* “Yesterday, Georgia Republicans put the big lie into law. Just mere days ago, Senate Bill 202 was a two-page bill. Since then, it has been expanded to 94 pages, passed the House and Senate, and been signed by the Governor. SB 202 claims to ‘make it easy to vote and hard to cheat.’ We disagree. It makes it easy to cheat and hard to vote, the latter being especially true for Blacks, Latinos, Asians, young people, and seniors. Under this new law, the Georgia General Assembly will consolidate power and authority over our elections. Those in power within the state legislature will have the ability to appoint the State Election Board chair, remove local election superintendents who commit violations over two election cycles, overrule State Election Board emergency rules, reduce runoff elections to 28 days, all while imposing mandates upon local governments. Beyond this power grab, this legislation intentionally criminalizes civic engagement of non-profits who supported the fairness of elections. The Governor’s signing of the legislation behind closed doors only illustrates the fact that the public is not with him on SB202 or any other voter suppression measure. This omnibus bill of voter suppression was rushed and forced through both chambers to catch Georgia voters off guard. But Georgia voters will remember. They will remember a silent business community that stood by as their donations funded suppression. They will remember legislators blaming voters for not reading the 94 page document despite it being available online for a mere 24 hours. They will take these memories to the voting booth, and once again overcome the challenges and hurdles voting in the 21st century. We, the undersigned, condemn these voter suppression efforts in the strongest possible terms, and will work tirelessly to make sure Georgia voters never forget what happened today.”  – Minority Leader of the Georgia House James Beverly and Chair of the Georgia Legislative Black Caucus Tonya Anderson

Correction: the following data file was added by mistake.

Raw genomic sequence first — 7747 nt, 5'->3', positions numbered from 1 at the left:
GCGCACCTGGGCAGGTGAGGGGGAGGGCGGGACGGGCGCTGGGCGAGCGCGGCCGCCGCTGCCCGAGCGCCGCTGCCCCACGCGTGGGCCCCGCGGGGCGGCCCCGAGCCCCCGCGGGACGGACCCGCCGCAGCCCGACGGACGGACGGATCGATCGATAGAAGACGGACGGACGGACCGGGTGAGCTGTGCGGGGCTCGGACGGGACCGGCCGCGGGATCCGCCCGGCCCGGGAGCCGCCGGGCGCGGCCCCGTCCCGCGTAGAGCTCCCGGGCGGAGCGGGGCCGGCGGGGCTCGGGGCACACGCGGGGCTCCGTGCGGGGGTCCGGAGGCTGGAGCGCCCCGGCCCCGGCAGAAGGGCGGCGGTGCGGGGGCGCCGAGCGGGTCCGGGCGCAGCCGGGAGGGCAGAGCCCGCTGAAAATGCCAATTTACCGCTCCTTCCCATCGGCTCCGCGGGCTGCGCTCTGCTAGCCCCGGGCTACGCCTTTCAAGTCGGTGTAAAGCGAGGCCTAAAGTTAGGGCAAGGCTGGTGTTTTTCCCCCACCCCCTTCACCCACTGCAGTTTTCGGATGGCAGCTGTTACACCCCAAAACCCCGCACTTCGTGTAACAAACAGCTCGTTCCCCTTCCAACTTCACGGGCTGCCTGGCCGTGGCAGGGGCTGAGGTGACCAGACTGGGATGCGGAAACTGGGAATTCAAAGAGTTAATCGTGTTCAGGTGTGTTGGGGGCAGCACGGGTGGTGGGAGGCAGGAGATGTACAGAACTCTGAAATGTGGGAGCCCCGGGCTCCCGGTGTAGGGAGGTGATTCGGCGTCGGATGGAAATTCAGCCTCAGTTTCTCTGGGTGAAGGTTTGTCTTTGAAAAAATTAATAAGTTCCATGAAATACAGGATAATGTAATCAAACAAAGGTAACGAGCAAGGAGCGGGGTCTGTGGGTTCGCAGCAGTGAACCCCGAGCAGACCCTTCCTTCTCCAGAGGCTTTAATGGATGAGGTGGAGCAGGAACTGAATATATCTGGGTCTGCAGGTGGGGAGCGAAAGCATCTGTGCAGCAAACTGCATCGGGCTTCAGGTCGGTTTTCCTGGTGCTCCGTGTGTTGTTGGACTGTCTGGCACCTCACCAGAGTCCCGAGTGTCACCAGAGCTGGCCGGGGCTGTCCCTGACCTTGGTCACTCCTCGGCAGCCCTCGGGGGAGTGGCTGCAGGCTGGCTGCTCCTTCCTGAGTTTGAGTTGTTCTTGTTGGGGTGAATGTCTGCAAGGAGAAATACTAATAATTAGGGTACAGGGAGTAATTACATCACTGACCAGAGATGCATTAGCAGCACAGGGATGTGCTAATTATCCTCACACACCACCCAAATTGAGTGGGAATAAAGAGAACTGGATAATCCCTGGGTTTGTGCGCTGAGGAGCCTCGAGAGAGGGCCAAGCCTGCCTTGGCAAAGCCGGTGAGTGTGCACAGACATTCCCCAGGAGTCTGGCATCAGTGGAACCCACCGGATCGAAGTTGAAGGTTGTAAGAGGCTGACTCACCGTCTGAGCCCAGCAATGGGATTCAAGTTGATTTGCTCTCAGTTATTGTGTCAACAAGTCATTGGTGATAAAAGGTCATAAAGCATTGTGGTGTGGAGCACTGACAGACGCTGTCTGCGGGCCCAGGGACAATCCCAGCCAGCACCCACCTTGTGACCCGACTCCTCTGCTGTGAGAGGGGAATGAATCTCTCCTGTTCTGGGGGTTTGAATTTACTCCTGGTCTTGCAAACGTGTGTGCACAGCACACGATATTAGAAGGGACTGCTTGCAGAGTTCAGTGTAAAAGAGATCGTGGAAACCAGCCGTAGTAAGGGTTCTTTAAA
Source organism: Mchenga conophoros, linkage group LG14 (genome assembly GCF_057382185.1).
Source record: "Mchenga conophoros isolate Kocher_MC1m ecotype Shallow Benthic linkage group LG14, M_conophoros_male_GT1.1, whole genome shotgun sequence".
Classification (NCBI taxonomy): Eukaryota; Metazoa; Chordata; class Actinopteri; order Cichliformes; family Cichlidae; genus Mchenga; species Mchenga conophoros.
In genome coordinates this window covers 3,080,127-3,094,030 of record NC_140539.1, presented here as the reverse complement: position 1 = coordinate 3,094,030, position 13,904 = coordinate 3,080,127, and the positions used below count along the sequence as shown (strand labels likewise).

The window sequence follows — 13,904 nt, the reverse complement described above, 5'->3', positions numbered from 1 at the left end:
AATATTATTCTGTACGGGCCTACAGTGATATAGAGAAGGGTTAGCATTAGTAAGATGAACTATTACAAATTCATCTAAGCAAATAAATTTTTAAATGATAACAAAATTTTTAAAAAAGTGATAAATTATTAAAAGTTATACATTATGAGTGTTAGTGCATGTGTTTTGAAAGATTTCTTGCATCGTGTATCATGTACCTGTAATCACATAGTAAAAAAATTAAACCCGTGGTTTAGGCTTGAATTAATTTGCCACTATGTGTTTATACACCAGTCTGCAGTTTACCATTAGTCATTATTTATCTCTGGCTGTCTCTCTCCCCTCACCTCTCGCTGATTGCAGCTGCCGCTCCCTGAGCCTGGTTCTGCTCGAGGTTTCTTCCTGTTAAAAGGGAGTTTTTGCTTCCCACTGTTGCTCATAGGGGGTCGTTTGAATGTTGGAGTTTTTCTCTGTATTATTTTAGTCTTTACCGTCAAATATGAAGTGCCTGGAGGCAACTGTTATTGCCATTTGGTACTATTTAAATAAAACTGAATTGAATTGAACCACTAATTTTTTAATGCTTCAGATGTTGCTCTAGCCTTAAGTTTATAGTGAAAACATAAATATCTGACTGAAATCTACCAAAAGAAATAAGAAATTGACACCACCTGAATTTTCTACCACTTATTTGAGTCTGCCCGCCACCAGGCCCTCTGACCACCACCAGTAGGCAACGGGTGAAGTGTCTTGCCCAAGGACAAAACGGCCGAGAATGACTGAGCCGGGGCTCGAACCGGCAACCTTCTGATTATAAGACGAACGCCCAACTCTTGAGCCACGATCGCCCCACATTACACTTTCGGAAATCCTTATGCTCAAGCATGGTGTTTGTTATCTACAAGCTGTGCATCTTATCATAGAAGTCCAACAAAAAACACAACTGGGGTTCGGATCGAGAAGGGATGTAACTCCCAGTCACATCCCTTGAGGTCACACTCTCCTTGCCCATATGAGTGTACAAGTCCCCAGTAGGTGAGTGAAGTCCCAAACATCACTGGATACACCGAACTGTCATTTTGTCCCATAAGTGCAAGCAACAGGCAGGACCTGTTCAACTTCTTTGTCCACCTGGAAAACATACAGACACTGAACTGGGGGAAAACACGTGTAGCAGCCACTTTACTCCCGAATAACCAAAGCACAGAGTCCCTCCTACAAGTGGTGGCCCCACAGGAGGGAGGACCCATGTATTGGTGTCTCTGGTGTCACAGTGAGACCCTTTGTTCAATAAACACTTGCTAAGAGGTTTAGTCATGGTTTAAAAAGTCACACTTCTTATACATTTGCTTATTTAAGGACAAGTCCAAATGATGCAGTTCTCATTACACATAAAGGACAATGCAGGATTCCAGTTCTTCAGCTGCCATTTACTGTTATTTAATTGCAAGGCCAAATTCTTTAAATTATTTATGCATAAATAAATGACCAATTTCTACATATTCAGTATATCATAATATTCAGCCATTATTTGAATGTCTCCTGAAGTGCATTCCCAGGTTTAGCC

* “Over the past several months, among heated debates and divided opinions, the Metro Atlanta Chamber has engaged with members of the Georgia General Assembly in both parties clearly stating our values when it comes to elections: our state and local governments should do everything possible to maximize voter participation and increase accessibility in our elections, while working to ensure election integrity. The final version of SB 202 expands weekend voting, puts drop boxes into law for the first time, preserves no excuses absentee voting, requires poll watcher training, and allows poll workers to work across county lines. In addition, as a result of the conversation on elections, the state committed to providing a free state ID to all Georgians. Still, concerns remain in our region and across the state with aspects of SB 202. We will carefully monitor this legislation’s implementation, and we will lend our voice to help ensure that every eligible Georgia voter – regardless of political views, race or background – can engage in our voting process.” – Katie Kirkpatrick, President & CEO, Metro Atlanta Chamber

* “From passage of the #SB202 voter suppression bill targeted at Black and brown voters to the arrest of a Black legislator who was advocating for the voting rights of her constituents, today was a reminder of Georgia’s dark past. We must fight for the future of our democracy.” – Fair Fight and New Georgia Project founder Stacey Abrams on Twitter.